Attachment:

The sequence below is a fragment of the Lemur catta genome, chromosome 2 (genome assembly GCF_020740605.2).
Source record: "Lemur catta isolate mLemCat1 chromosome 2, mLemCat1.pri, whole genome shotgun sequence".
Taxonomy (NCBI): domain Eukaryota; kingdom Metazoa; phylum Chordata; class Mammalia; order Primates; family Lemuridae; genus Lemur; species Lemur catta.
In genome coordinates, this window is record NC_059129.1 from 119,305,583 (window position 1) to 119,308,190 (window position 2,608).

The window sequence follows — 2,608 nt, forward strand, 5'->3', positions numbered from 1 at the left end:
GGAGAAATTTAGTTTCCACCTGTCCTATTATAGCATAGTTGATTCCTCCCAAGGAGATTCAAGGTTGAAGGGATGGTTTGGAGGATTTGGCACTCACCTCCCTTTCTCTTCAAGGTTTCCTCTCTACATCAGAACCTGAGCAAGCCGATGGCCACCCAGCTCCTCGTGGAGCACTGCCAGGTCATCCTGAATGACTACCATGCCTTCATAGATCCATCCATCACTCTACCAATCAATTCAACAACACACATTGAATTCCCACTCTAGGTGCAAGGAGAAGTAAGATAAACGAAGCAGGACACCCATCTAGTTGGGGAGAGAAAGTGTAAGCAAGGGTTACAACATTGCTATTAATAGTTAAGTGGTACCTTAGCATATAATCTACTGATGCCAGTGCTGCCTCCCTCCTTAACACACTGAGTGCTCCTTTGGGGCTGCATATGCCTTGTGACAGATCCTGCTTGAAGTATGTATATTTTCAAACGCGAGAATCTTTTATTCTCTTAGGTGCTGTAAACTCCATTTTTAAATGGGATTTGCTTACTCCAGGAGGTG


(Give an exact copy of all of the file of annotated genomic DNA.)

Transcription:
The sequence below is a fragment of the Lemur catta genome, chromosome 2 (genome assembly GCF_020740605.2).
Source record: "Lemur catta isolate mLemCat1 chromosome 2, mLemCat1.pri, whole genome shotgun sequence".
Taxonomy (NCBI): domain Eukaryota; kingdom Metazoa; phylum Chordata; class Mammalia; order Primates; family Lemuridae; genus Lemur; species Lemur catta.
In genome coordinates, this window is record NC_059129.1 from 119,305,583 (window position 1) to 119,308,190 (window position 2,608).

The window sequence follows — 2,608 nt, forward strand, 5'->3', positions numbered from 1 at the left end:
GGAGAAATTTAGTTTCCACCTGTCCTATTATAGCATAGTTGATTCCTCCCAAGGAGATTCAAGGTTGAAGGGATGGTTTGGAGGATTTGGCACTCACCTCCCTTTCTCTTCAAGGTTTCCTCTCTACATCAGAACCTGAGCAAGCCGATGGCCACCCAGCTCCTCGTGGAGCACTGCCAGGTCATCCTGAATGACTACCATGCCTTCATAGATCCATCCATCACTCTACCAATCAATTCAACAACACACATTGAATTCCCACTCTAGGTGCAAGGAGAAGTAAGATAAACGAAGCAGGACACCCATCTAGTTGGGGAGAGAAAGTGTAAGCAAGGGTTACAACATTGCTATTAATAGTTAAGTGGTACCTTAGCATATAATCTACTGATGCCAGTGCTGCCTCCCTCCTTAACACACTGAGTGCTCCTTTGGGGCTGCATATGCCTTGTGACAGATCCTGCTTGAAGTATGTATATTTTCAAACGCGAGAATCTTTTATTCTCTTAGGTGCTGTAAACTCCATTTTTAAATGGGATTTGCTTACTCCAGGAGGTG